The Ninth Circuit Court of Appeals has agreed to re-examine a California policy that requires cops to collect DNA from felony suspects, regardless of whether they are convicted, reports the Los Angeles Times.
An 11-judge panel will consider the case, Haskell v. Harris, en banc.
In February, the Ninth Circuit Court of Appeals upheld a provision of California's DNA and Forensic Identification Data Base and Data Bank Act (DNA Act), requiring law enforcement officers to collect DNA samples from all adults arrested for felonies.
The DNA Act requires officers to collect a DNA sample from a swab of the arrestee's mouth after a law enforcement officer determines there is probable cause to believe that the individual committed a felony. The DNA samples are stored in the state's DNA database, which contains 1.9 million profiles. Arrestees who are not charged with a felony can apply to have their samples expunged from the database.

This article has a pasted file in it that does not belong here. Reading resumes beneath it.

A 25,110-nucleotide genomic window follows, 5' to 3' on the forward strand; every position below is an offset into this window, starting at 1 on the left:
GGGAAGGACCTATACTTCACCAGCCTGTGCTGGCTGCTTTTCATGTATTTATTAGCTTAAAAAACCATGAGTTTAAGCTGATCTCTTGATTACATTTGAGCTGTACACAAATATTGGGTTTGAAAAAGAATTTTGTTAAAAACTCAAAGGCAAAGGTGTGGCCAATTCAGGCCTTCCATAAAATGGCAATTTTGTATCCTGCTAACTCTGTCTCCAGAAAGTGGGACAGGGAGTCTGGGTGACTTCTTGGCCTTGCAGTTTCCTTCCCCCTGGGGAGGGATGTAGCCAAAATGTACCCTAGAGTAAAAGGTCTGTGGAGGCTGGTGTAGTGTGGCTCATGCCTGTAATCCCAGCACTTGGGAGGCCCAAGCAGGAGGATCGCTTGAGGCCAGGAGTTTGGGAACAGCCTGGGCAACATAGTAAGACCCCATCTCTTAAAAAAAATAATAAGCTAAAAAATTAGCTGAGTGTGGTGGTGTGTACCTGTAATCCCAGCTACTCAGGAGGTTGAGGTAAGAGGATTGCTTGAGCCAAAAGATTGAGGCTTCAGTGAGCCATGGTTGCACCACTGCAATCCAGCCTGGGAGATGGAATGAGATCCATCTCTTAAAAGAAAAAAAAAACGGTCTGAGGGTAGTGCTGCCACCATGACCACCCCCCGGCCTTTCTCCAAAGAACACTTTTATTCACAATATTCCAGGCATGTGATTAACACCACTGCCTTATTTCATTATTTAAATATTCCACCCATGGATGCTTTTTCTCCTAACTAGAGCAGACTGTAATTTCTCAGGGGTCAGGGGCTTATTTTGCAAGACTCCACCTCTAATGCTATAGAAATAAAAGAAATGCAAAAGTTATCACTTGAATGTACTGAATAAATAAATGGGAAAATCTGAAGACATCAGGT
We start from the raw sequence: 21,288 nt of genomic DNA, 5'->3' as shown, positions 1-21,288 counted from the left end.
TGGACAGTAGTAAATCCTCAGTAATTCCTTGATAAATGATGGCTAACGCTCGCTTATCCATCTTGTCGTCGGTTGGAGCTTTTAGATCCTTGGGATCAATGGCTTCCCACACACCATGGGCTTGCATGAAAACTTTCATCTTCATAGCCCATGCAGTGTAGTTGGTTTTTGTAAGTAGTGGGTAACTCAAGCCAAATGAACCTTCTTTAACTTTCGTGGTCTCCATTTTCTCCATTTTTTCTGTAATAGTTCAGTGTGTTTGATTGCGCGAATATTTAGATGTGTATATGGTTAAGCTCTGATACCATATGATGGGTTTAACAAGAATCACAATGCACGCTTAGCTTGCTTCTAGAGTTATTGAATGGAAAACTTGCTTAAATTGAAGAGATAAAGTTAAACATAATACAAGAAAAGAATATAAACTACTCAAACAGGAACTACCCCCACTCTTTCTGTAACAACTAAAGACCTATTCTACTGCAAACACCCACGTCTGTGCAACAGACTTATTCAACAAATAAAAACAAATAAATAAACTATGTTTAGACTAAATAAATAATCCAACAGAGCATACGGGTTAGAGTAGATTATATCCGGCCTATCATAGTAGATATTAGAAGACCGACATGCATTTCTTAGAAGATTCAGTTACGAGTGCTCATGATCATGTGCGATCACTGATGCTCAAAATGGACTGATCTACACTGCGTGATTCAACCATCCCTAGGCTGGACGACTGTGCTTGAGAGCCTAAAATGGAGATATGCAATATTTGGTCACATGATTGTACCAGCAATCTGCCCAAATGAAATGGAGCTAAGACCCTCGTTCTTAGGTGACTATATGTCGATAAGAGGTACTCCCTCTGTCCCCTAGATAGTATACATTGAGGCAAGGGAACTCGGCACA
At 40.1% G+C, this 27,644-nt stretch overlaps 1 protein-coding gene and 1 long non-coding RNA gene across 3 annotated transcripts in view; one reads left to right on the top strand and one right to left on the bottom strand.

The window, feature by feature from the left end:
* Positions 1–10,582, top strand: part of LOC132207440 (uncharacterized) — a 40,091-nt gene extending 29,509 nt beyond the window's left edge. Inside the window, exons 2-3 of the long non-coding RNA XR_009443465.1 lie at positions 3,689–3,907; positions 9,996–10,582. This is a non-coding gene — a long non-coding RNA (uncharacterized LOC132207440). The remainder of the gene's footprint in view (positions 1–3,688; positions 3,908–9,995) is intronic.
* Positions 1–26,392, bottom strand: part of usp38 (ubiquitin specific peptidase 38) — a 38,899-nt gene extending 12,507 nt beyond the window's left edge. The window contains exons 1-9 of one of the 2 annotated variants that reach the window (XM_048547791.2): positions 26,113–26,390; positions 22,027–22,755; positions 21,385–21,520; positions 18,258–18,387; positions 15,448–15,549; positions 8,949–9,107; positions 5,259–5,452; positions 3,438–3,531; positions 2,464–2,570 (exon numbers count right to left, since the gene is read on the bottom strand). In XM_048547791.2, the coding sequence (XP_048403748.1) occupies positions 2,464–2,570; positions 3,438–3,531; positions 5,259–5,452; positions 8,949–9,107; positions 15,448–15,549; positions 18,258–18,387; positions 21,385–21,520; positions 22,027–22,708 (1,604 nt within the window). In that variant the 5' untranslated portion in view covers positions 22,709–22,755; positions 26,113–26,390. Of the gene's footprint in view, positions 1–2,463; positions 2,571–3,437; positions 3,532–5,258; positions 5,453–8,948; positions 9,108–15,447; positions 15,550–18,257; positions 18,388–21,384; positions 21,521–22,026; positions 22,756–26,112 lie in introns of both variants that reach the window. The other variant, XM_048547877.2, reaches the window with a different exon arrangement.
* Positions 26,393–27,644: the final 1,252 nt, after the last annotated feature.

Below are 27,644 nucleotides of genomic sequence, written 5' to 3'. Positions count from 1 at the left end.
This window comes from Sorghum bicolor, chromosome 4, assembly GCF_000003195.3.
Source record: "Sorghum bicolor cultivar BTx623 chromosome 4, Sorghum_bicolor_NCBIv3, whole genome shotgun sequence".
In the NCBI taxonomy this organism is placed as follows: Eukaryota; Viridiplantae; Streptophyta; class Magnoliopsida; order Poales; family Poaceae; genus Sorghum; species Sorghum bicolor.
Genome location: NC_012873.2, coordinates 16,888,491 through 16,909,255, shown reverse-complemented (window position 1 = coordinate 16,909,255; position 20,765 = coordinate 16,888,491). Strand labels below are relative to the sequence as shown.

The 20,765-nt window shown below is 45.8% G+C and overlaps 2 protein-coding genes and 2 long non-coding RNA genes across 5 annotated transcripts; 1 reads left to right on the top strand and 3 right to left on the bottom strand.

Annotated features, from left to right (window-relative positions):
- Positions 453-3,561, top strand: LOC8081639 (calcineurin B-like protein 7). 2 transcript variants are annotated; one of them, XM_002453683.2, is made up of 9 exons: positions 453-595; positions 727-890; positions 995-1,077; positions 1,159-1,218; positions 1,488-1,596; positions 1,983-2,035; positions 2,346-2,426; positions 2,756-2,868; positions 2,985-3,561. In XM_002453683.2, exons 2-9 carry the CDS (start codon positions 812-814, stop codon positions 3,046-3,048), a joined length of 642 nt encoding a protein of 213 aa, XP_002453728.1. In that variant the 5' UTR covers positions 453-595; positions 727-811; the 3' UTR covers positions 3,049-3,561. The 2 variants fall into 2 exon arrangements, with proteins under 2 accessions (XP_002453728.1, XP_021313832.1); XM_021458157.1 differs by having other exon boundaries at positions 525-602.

California law enforcers have identified more than 10,000 offenders by using their DNA, according to The Wall Street Journal.
Balancing the arrestees' privacy interests against the government's need for the DNA samples, the Ninth Circuit ruled that the DNA Act does not violate the Fourth Amendment because the Government's compelling interests outweigh arrestees' privacy concerns. The majority compared sampling under the DNA Act to fingerprinting, which law enforcement officials have used for decades to identify arrestees, without serious constitutional objection.
In a dissenting opinion, Judge William Fletcher argued that the DNA samples were used for investigative purposes, and should not be collected without a warrant or reasonable suspicion. He also observed that the expungement process for suspects not charged with felonies is a "lengthy, uncertain, and expensive" process.
- Haskell v. Harris (Ninth Circuit Court of Appeals)
- Felony Arrestee DNA Collection Gets Second Look by Appeals Court (The Los Angeles Criminal Law Blog)
- Cal Appeals Court Overturns DNA Collection (FindLaw's California Case Law blog)